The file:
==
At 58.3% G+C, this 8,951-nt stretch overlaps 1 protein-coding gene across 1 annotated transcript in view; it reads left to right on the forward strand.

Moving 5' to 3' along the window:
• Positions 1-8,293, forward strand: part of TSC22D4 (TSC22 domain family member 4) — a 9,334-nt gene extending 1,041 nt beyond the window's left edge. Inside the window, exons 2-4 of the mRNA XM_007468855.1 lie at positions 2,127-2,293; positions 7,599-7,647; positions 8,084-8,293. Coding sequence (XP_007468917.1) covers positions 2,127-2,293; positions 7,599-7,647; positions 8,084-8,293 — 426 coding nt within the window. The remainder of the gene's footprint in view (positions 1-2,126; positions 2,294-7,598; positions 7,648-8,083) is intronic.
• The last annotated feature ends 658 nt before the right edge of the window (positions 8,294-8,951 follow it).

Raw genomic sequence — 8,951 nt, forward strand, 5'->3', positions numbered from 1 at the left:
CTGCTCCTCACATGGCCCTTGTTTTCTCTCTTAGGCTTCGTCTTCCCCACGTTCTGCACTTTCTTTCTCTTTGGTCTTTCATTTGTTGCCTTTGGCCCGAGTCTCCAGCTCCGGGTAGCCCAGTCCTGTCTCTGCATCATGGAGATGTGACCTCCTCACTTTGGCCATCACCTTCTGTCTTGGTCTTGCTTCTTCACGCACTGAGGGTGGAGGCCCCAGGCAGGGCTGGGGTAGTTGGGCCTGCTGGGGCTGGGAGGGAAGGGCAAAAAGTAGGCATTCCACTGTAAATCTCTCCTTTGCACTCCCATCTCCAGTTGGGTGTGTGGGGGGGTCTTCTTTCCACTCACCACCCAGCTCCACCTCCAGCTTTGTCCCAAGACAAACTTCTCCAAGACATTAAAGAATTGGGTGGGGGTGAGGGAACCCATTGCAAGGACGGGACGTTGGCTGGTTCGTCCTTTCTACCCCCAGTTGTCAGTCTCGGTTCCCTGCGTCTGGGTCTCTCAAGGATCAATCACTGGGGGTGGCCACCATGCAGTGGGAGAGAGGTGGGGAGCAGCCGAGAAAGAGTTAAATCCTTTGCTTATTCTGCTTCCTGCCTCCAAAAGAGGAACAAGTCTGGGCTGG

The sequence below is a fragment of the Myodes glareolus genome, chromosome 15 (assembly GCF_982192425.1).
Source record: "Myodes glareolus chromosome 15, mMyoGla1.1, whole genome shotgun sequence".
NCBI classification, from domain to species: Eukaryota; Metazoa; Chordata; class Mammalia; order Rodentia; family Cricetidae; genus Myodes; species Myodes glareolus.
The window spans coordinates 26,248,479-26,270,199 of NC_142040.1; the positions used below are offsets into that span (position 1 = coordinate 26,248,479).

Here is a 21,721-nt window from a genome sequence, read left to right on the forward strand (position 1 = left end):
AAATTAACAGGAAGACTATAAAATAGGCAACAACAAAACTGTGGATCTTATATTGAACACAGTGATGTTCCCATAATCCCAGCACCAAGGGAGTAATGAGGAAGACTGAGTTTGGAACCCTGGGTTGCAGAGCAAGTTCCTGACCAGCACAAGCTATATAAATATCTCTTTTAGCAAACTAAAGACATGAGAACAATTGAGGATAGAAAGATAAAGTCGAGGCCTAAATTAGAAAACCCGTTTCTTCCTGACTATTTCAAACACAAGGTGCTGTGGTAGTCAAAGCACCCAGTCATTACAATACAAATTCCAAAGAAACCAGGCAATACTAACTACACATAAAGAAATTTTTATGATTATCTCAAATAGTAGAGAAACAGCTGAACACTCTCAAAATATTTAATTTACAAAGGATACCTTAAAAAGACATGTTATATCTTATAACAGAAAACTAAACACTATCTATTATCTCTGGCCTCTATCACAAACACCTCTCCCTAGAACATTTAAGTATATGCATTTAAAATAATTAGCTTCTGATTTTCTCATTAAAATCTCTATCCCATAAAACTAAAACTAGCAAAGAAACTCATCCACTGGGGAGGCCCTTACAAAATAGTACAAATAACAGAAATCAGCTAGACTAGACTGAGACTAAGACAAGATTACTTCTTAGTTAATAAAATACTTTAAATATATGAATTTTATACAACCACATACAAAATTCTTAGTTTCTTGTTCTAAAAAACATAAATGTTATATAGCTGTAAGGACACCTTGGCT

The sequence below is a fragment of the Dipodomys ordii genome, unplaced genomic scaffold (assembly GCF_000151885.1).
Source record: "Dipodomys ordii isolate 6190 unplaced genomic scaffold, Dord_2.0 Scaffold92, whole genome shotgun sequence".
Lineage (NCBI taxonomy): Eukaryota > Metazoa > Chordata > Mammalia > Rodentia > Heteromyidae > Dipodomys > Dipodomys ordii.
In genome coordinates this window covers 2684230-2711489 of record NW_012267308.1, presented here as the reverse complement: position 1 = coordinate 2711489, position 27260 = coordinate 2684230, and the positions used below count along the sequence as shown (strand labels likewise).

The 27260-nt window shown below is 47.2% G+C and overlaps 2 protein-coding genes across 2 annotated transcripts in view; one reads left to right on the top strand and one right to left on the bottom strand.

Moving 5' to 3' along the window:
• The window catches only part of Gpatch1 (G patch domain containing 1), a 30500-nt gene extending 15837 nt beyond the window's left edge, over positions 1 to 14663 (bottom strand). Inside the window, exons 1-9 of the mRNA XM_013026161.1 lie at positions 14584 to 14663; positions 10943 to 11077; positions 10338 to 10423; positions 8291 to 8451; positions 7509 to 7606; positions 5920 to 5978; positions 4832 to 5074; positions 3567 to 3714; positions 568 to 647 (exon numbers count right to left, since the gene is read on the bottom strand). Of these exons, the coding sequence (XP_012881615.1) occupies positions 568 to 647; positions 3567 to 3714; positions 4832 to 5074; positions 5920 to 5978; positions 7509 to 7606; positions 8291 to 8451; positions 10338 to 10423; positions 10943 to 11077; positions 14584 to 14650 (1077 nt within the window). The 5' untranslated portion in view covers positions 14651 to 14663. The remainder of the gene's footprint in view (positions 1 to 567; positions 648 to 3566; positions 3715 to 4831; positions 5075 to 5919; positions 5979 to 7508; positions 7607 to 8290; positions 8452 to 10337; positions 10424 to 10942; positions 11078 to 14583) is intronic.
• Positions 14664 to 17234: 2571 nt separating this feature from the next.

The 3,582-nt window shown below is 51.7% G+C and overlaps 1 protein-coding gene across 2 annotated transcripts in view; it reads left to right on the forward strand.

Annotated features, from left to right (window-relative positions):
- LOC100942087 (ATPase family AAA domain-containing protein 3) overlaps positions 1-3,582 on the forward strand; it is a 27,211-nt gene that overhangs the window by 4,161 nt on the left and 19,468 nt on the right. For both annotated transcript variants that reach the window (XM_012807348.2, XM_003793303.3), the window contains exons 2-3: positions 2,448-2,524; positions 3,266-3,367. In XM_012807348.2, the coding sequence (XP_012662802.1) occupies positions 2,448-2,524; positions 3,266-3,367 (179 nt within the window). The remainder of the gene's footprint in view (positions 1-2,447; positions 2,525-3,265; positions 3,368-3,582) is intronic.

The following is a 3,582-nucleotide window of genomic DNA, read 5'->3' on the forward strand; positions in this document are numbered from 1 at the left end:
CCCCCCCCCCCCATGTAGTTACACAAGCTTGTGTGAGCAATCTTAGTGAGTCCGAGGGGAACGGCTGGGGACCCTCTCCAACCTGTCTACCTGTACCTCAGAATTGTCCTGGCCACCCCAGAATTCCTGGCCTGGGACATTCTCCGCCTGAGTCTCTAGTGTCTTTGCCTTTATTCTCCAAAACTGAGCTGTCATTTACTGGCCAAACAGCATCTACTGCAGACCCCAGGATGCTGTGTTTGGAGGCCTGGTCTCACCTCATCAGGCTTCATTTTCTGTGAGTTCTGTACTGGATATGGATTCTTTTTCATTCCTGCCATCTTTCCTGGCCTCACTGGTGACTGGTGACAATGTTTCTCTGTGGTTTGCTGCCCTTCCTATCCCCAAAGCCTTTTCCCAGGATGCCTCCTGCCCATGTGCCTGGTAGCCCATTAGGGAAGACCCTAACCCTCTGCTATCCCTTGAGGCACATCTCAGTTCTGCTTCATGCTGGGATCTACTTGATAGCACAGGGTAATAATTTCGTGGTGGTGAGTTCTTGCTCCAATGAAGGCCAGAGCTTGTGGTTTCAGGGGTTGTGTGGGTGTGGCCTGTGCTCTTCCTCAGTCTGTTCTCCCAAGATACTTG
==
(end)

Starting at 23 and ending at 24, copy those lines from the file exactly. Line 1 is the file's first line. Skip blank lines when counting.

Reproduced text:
- LOC100942087 (ATPase family AAA domain-containing protein 3) overlaps positions 1-3,582 on the forward strand; it is a 27,211-nt gene that overhangs the window by 4,161 nt on the left and 19,468 nt on the right. For both annotated transcript variants that reach the window (XM_012807348.2, XM_003793303.3), the window contains exons 2-3: positions 2,448-2,524; positions 3,266-3,367. In XM_012807348.2, the coding sequence (XP_012662802.1) occupies positions 2,448-2,524; positions 3,266-3,367 (179 nt within the window). The remainder of the gene's footprint in view (positions 1-2,447; positions 2,525-3,265; positions 3,368-3,582) is intronic.

The following is a 3,582-nucleotide window of genomic DNA, read 5'->3' on the forward strand; positions in this document are numbered from 1 at the left end: